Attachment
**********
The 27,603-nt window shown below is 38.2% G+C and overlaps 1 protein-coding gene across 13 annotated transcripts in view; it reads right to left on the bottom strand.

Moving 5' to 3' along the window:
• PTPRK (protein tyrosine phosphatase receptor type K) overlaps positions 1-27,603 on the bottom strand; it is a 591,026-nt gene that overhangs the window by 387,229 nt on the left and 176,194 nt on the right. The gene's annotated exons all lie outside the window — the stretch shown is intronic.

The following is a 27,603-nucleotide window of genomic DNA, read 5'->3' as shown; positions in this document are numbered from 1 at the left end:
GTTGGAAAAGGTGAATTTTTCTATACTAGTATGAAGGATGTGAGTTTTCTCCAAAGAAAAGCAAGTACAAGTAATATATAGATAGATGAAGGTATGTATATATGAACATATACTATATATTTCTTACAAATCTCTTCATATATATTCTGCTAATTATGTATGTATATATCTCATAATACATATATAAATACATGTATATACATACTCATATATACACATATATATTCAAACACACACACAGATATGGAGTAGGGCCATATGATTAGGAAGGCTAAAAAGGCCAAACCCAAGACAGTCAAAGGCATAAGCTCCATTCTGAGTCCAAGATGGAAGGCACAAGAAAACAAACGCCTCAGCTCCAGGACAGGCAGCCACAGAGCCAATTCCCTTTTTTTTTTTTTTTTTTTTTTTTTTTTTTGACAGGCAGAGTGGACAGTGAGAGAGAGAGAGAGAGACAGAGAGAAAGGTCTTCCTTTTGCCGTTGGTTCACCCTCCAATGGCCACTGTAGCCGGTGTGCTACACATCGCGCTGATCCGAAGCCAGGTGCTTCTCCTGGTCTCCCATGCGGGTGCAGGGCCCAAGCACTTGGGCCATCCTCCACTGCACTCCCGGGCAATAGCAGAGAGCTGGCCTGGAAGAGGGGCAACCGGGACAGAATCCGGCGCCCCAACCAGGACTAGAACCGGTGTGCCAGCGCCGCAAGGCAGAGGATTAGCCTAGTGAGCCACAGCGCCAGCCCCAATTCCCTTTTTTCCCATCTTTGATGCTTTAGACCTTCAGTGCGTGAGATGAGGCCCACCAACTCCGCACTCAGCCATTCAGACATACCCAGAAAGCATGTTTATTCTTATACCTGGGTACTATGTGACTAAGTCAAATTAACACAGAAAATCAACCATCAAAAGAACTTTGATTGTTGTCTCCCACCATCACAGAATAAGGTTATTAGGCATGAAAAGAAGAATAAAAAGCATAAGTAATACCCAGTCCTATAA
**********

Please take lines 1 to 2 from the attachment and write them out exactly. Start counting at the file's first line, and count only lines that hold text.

The 27,603-nt window shown below is 38.2% G+C and overlaps 1 protein-coding gene across 13 annotated transcripts in view; it reads right to left on the bottom strand.

Moving 5' to 3' along the window: